Everything in its place

28th June 1996 at 01:00
ENCARTA RESOURCE PACK. Pounds 49.99 (Encarta 96 CD-Rom Pounds 42.54)Tel: 0345 002000 for stockists

CD-Rom encyclopedias are so rich and complex that it has proved difficult for many teachers to come to terms with them. In the worst cases they are often used for aimless browsing, or for printing out chunks of undigested text. It is now possible to obtain an English version of a major encyclopedia with a resource pack to suggest ways that it can be used most effectively.

The pack has been developed in England around the anglicised version of Encarta 96 and is designed to help teachers use the encyclopedia across the curriculum.

The pack seems mainly aimed at key stages 2 and early 3, and consists of a bulky folder of photocopiable worksheets, a video, a poster and a disc.

CD-Rom encyclopedias traditionally have more virtues than vices. The main thing is that they are considerably cheaper than the paper versions, inexpensive to update and easy to search. They are also, in the case of Encarta, capable of doing more: sound and moving images, for instance.

The major criticism of this pack is that it could encourage work done out of context. Its virtues, however, are so great they are more than a match for this. The quality of the presentation is good: well-bound, robust and attractive. The material will not suit everyone and you will probably quarrel with some of the simplistic ideas but they have been developed by teachers and, to be chauvinistic about it, teachers from the UK. It is a pity for those in England and Wales that the opportunity was not taken to make explicit references to the curriculum.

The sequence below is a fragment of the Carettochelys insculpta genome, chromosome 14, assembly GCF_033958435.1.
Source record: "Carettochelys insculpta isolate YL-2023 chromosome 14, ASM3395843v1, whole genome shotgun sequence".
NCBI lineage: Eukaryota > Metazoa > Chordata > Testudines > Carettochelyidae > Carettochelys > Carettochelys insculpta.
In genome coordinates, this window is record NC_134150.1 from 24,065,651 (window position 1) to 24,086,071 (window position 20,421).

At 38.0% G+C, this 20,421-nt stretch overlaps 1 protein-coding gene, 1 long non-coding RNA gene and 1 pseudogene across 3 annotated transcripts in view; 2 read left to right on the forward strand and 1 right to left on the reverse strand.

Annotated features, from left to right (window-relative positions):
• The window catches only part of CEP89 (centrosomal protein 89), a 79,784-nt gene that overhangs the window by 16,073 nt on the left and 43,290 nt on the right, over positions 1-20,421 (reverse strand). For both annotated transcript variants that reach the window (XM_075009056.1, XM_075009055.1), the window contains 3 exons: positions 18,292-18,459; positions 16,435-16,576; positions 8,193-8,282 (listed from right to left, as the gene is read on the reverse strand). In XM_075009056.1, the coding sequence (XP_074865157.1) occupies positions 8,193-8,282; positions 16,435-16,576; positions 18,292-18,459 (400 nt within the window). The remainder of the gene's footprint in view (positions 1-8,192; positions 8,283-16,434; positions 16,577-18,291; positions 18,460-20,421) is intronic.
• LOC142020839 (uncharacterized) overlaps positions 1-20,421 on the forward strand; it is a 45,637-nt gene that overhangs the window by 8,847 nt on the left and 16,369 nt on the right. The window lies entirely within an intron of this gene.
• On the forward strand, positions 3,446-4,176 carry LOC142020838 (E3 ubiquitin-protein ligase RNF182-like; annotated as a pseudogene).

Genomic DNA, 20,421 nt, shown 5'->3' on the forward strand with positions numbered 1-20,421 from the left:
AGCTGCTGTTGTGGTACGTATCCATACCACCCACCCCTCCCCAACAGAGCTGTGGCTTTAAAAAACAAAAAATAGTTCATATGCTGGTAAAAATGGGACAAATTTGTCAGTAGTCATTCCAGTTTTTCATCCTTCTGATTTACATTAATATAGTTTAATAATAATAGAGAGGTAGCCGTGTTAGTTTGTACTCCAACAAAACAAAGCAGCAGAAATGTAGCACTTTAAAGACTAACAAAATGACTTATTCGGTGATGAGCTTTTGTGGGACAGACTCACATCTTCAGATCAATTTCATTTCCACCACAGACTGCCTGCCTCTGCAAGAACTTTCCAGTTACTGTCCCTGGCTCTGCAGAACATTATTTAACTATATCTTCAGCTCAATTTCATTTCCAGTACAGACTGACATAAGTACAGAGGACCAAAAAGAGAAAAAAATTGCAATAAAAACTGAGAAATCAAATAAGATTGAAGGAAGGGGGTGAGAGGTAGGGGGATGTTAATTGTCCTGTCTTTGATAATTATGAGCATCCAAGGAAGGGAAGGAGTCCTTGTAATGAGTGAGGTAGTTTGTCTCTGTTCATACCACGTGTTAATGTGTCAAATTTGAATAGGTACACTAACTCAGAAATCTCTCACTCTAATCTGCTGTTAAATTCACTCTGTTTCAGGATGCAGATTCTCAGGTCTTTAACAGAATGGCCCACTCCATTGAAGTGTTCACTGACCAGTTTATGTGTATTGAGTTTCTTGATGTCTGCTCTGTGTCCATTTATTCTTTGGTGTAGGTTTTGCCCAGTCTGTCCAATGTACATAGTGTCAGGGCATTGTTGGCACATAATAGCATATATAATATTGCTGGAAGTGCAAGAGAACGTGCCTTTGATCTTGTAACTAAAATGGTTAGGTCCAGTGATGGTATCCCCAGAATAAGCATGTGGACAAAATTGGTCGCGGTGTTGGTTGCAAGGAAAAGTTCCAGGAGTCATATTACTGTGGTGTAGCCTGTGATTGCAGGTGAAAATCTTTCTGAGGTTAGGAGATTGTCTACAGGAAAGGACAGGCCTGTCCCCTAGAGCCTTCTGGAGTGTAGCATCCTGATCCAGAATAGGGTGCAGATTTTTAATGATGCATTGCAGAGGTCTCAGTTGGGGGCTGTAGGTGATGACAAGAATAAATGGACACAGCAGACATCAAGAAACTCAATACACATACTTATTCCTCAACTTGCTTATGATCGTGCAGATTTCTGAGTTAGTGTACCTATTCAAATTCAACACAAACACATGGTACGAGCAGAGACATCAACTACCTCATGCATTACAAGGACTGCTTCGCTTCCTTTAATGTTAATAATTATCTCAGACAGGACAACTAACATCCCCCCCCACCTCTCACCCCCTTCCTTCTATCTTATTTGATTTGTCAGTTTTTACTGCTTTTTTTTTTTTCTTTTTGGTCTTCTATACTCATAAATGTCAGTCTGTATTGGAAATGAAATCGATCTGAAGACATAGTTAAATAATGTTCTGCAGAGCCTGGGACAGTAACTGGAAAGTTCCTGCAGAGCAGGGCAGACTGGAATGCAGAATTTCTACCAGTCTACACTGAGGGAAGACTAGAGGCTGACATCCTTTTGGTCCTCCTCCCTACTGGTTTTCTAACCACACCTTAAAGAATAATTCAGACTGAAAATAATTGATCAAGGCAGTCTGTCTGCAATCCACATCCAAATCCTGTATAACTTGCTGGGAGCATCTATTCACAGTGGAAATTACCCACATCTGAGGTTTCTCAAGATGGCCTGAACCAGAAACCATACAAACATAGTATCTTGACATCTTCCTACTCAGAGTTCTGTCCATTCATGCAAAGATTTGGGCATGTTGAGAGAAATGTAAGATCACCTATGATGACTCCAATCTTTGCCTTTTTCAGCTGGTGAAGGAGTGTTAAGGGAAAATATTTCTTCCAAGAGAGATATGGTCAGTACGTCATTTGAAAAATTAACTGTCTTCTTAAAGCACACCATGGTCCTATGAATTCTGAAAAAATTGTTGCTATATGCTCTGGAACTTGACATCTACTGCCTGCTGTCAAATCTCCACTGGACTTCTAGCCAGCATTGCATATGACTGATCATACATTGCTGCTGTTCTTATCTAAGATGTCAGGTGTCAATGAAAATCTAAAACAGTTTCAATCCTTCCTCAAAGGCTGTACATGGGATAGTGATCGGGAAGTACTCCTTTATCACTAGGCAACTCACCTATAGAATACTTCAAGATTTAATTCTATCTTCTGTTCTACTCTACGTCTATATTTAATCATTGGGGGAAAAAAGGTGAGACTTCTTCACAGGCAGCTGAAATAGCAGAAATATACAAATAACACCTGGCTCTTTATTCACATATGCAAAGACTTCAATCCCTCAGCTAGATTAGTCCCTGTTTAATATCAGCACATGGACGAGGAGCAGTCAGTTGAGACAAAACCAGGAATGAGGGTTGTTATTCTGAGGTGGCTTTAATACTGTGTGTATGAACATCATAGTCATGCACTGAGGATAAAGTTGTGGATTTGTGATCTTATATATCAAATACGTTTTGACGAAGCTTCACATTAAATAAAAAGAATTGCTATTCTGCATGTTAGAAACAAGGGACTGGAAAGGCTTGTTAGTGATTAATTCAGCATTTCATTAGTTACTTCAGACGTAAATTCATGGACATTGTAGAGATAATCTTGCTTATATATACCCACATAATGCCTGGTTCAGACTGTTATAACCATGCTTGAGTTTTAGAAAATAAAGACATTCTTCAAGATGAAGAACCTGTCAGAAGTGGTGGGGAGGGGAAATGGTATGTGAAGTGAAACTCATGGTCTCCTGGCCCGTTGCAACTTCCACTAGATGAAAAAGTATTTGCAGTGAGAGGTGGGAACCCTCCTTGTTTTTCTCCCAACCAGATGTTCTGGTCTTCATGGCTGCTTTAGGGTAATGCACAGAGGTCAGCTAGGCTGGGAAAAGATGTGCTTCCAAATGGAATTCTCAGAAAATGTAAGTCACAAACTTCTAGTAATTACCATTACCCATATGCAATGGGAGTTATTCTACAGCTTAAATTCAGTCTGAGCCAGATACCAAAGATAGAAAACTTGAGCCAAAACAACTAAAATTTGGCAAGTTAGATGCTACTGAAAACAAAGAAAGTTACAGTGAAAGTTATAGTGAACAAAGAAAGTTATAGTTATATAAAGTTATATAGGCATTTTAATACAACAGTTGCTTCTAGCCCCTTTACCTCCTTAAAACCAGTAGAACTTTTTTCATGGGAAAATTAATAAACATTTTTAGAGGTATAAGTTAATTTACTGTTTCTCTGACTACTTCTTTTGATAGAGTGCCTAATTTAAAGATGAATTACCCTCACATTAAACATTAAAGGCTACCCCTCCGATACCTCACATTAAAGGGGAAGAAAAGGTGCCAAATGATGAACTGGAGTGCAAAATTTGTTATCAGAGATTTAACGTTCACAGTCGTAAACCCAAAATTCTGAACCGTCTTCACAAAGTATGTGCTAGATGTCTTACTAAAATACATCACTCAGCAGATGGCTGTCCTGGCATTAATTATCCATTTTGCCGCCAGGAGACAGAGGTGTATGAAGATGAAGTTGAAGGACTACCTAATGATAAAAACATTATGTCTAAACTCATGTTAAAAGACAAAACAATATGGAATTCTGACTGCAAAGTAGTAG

Students and teachers who work through this material will be introduced to some of the essential skills that are necessary to make good use of the information that is raining down on all of us. The important thing is not the quality of the materials that are in the pack, but the ideas that they will stimulate, so that you can apply them to the Grolier Encyclopedia, earlier versions of Encarta, the Hutchinson and even material that you acquire from the Internet.

The whole pack provides starting points for the busy teacher. Hopefully, after a few months it will stimulate ideas that will harmonise with both pupils and the curriculum. Given the importance that must be placed on the use of information skills, this production could make a useful contribution.

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